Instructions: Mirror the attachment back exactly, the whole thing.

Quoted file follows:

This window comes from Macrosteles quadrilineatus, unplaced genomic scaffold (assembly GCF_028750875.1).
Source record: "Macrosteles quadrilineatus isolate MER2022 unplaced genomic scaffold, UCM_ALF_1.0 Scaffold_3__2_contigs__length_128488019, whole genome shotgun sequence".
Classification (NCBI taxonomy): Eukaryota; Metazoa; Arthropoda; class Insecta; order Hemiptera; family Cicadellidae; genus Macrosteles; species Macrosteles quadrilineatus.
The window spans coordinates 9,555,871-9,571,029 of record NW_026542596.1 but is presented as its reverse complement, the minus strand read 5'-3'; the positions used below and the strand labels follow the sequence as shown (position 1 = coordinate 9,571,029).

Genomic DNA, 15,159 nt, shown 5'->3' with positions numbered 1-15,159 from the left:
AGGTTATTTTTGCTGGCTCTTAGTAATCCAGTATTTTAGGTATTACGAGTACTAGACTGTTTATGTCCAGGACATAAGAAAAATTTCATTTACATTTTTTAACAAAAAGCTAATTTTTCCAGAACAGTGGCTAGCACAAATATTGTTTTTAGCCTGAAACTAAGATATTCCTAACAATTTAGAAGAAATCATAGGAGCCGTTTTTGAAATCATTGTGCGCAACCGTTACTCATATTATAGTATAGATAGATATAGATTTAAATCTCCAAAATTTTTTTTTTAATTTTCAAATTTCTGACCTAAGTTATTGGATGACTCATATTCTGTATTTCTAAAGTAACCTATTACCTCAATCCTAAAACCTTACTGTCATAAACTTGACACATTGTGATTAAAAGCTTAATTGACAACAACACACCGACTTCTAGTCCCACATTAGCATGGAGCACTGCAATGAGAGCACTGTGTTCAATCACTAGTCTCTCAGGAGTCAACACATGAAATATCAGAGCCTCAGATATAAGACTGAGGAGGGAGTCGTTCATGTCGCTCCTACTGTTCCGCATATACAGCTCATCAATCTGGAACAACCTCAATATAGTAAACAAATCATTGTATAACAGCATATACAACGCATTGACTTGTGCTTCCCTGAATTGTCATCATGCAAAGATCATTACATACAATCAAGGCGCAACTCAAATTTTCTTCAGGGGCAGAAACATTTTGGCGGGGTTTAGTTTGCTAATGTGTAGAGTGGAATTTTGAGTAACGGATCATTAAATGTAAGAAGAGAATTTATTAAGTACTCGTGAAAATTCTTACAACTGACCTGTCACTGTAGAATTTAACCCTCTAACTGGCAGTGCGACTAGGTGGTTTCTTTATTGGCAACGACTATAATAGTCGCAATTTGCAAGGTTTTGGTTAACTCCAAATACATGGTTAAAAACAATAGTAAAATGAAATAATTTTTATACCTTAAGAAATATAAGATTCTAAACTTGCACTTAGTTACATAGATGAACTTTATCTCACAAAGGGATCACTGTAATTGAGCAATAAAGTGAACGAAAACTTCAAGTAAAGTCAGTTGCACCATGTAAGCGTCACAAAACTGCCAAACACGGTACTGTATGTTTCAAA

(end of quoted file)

This window comes from Macrosteles quadrilineatus, unplaced genomic scaffold (assembly GCF_028750875.1).
Source record: "Macrosteles quadrilineatus isolate MER2022 unplaced genomic scaffold, UCM_ALF_1.0 Scaffold_3__2_contigs__length_128488019, whole genome shotgun sequence".
Classification (NCBI taxonomy): Eukaryota; Metazoa; Arthropoda; class Insecta; order Hemiptera; family Cicadellidae; genus Macrosteles; species Macrosteles quadrilineatus.
The window spans coordinates 9,555,871-9,571,029 of record NW_026542596.1 but is presented as its reverse complement, the minus strand read 5'-3'; the positions used below and the strand labels follow the sequence as shown (position 1 = coordinate 9,571,029).

Genomic DNA, 15,159 nt, shown 5'->3' with positions numbered 1-15,159 from the left:
AGGTTATTTTTGCTGGCTCTTAGTAATCCAGTATTTTAGGTATTACGAGTACTAGACTGTTTATGTCCAGGACATAAGAAAAATTTCATTTACATTTTTTAACAAAAAGCTAATTTTTCCAGAACAGTGGCTAGCACAAATATTGTTTTTAGCCTGAAACTAAGATATTCCTAACAATTTAGAAGAAATCATAGGAGCCGTTTTTGAAATCATTGTGCGCAACCGTTACTCATATTATAGTATAGATAGATATAGATTTAAATCTCCAAAATTTTTTTTTTAATTTTCAAATTTCTGACCTAAGTTATTGGATGACTCATATTCTGTATTTCTAAAGTAACCTATTACCTCAATCCTAAAACCTTACTGTCATAAACTTGACACATTGTGATTAAAAGCTTAATTGACAACAACACACCGACTTCTAGTCCCACATTAGCATGGAGCACTGCAATGAGAGCACTGTGTTCAATCACTAGTCTCTCAGGAGTCAACACATGAAATATCAGAGCCTCAGATATAAGACTGAGGAGGGAGTCGTTCATGTCGCTCCTACTGTTCCGCATATACAGCTCATCAATCTGGAACAACCTCAATATAGTAAACAAATCATTGTATAACAGCATATACAACGCATTGACTTGTGCTTCCCTGAATTGTCATCATGCAAAGATCATTACATACAATCAAGGCGCAACTCAAATTTTCTTCAGGGGCAGAAACATTTTGGCGGGGTTTAGTTTGCTAATGTGTAGAGTGGAATTTTGAGTAACGGATCATTAAATGTAAGAAGAGAATTTATTAAGTACTCGTGAAAATTCTTACAACTGACCTGTCACTGTAGAATTTAACCCTCTAACTGGCAGTGCGACTAGGTGGTTTCTTTATTGGCAACGACTATAATAGTCGCAATTTGCAAGGTTTTGGTTAACTCCAAATACATGGTTAAAAACAATAGTAAAATGAAATAATTTTTATACCTTAAGAAATATAAGATTCTAAACTTGCACTTAGTTACATAGATGAACTTTATCTCACAAAGGGATCACTGTAATTGAGCAATAAAGTGAACGAAAACTTCAAGTAAAGTCAGTTGCACCATGTAAGCGTCACAAAACTGCCAAACACGGTACTGTATGTTTCAAA